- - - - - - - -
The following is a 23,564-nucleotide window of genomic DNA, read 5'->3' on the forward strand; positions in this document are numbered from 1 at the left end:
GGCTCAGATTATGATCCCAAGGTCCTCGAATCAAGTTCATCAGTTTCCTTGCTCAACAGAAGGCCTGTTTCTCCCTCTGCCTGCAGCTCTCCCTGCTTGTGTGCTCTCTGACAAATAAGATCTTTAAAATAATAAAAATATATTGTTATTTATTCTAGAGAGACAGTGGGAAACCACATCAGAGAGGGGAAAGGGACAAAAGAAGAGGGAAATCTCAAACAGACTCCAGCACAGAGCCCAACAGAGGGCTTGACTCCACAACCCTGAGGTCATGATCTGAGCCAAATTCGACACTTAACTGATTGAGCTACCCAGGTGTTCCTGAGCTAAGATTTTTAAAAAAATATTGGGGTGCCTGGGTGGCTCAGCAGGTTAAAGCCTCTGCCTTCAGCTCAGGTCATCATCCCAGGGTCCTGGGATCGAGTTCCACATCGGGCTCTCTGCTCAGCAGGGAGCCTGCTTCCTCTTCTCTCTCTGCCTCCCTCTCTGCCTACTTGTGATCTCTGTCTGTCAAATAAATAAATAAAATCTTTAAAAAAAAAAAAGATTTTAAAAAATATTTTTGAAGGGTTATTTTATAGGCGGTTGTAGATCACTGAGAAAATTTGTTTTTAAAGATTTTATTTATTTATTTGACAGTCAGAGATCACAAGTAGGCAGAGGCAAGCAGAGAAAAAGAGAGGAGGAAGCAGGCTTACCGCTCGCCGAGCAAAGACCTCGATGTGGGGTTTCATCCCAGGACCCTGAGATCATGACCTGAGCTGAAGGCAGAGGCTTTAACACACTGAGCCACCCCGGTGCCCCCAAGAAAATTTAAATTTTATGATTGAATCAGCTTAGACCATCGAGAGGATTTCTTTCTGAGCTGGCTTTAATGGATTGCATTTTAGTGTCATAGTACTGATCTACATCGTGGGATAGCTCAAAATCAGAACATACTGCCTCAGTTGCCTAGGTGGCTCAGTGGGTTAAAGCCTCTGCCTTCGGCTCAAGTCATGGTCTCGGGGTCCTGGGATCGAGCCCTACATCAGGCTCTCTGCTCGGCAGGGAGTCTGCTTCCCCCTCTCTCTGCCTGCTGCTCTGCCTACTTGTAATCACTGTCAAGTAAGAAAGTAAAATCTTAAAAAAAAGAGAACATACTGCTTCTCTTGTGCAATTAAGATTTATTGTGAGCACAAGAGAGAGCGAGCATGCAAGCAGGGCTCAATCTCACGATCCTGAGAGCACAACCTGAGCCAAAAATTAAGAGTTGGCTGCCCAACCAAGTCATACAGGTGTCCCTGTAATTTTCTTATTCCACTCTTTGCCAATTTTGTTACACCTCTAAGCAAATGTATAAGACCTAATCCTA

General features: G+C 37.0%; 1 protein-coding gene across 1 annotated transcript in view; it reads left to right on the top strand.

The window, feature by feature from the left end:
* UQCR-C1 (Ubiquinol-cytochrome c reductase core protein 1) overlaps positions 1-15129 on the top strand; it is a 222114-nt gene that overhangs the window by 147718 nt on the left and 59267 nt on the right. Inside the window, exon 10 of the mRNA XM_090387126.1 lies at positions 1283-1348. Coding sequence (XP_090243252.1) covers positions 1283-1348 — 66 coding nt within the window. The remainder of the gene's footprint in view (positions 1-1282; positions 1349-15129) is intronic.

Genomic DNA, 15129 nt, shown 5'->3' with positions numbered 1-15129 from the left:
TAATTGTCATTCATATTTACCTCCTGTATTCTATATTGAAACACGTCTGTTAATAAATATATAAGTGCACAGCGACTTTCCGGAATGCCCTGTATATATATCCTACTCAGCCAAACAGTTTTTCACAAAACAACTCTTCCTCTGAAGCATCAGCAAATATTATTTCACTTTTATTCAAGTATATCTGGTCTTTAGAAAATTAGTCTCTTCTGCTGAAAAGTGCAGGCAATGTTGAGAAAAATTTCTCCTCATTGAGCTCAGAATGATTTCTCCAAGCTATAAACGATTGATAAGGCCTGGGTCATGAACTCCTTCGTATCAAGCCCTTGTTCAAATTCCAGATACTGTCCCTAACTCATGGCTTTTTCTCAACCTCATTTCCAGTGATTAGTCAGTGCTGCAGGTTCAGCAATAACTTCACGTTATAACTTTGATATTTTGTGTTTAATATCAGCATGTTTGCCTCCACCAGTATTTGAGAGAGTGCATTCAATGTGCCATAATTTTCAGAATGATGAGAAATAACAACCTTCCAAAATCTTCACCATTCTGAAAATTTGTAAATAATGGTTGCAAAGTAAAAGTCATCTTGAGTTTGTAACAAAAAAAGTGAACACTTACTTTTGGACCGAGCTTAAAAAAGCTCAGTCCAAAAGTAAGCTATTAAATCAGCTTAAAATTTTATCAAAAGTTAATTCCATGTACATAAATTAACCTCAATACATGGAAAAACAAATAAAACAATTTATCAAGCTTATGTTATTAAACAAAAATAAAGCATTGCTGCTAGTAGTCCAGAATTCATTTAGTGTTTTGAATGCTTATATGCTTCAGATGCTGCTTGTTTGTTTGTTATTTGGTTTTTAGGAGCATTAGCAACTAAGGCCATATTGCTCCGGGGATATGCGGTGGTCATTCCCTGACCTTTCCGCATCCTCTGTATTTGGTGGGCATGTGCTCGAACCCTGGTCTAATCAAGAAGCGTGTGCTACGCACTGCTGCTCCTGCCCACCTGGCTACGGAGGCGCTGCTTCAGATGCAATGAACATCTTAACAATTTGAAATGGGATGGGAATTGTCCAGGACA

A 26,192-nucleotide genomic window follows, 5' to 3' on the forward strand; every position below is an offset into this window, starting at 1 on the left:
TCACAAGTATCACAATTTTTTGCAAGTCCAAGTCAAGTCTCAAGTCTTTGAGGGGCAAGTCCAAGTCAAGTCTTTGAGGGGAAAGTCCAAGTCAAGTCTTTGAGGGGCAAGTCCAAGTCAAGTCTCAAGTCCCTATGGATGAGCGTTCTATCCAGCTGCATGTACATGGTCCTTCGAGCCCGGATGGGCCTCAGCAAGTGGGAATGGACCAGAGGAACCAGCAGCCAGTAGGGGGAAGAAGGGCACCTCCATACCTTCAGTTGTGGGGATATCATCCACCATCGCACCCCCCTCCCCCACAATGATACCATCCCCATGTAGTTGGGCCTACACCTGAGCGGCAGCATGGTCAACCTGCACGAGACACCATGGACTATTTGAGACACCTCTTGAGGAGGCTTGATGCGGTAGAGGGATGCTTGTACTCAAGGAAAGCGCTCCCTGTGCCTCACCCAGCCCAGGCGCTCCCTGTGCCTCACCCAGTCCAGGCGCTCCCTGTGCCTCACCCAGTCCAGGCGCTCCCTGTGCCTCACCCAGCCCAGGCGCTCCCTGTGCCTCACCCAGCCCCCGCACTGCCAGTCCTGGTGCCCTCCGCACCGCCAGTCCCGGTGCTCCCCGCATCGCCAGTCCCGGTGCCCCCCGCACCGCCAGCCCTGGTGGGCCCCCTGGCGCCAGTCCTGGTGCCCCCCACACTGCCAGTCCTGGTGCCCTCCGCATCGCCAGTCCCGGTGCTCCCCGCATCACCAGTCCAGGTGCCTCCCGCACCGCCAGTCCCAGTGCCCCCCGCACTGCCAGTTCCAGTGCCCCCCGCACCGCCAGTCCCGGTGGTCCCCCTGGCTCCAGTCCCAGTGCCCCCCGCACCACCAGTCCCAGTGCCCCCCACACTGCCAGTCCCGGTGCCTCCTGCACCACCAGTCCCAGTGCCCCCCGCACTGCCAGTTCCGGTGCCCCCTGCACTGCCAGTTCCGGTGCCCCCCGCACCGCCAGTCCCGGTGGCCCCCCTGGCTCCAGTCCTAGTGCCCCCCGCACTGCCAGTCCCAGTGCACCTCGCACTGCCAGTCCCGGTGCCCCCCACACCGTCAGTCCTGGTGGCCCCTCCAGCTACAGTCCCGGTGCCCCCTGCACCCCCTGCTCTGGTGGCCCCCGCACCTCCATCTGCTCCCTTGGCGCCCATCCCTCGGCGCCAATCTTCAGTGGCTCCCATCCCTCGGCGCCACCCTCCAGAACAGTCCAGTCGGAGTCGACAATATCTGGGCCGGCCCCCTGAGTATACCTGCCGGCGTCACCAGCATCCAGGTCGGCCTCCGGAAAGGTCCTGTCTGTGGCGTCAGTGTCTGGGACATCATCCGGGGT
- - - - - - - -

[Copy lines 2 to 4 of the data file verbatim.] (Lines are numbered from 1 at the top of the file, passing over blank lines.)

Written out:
GGCTCAGATTATGATCCCAAGGTCCTCGAATCAAGTTCATCAGTTTCCTTGCTCAACAGAAGGCCTGTTTCTCCCTCTGCCTGCAGCTCTCCCTGCTTGTGTGCTCTCTGACAAATAAGATCTTTAAAATAATAAAAATATATTGTTATTTATTCTAGAGAGACAGTGGGAAACCACATCAGAGAGGGGAAAGGGACAAAAGAAGAGGGAAATCTCAAACAGACTCCAGCACAGAGCCCAACAGAGGGCTTGACTCCACAACCCTGAGGTCATGATCTGAGCCAAATTCGACACTTAACTGATTGAGCTACCCAGGTGTTCCTGAGCTAAGATTTTTAAAAAAATATTGGGGTGCCTGGGTGGCTCAGCAGGTTAAAGCCTCTGCCTTCAGCTCAGGTCATCATCCCAGGGTCCTGGGATCGAGTTCCACATCGGGCTCTCTGCTCAGCAGGGAGCCTGCTTCCTCTTCTCTCTCTGCCTCCCTCTCTGCCTACTTGTGATCTCTGTCTGTCAAATAAATAAATAAAATCTTTAAAAAAAAAAAAGATTTTAAAAAATATTTTTGAAGGGTTATTTTATAGGCGGTTGTAGATCACTGAGAAAATTTGTTTTTAAAGATTTTATTTATTTATTTGACAGTCAGAGATCACAAGTAGGCAGAGGCAAGCAGAGAAAAAGAGAGGAGGAAGCAGGCTTACCGCTCGCCGAGCAAAGACCTCGATGTGGGGTTTCATCCCAGGACCCTGAGATCATGACCTGAGCTGAAGGCAGAGGCTTTAACACACTGAGCCACCCCGGTGCCCCCAAGAAAATTTAAATTTTATGATTGAATCAGCTTAGACCATCGAGAGGATTTCTTTCTGAGCTGGCTTTAATGGATTGCATTTTAGTGTCATAGTACTGATCTACATCGTGGGATAGCTCAAAATCAGAACATACTGCCTCAGTTGCCTAGGTGGCTCAGTGGGTTAAAGCCTCTGCCTTCGGCTCAAGTCATGGTCTCGGGGTCCTGGGATCGAGCCCTACATCAGGCTCTCTGCTCGGCAGGGAGTCTGCTTCCCCCTCTCTCTGCCTGCTGCTCTGCCTACTTGTAATCACTGTCAAGTAAGAAAGTAAAATCTTAAAAAAAAGAGAACATACTGCTTCTCTTGTGCAATTAAGATTTATTGTGAGCACAAGAGAGAGCGAGCATGCAAGCAGGGCTCAATCTCACGATCCTGAGAGCACAACCTGAGCCAAAAATTAAGAGTTGGCTGCCCAACCAAGTCATACAGGTGTCCCTGTAATTTTCTTATTCCACTCTTTGCCAATTTTGTTACACCTCTAAGCAAATGTATAAGACCTAATCCTA

General features: G+C 37.0%; 1 protein-coding gene across 1 annotated transcript in view; it reads left to right on the top strand.

The window, feature by feature from the left end: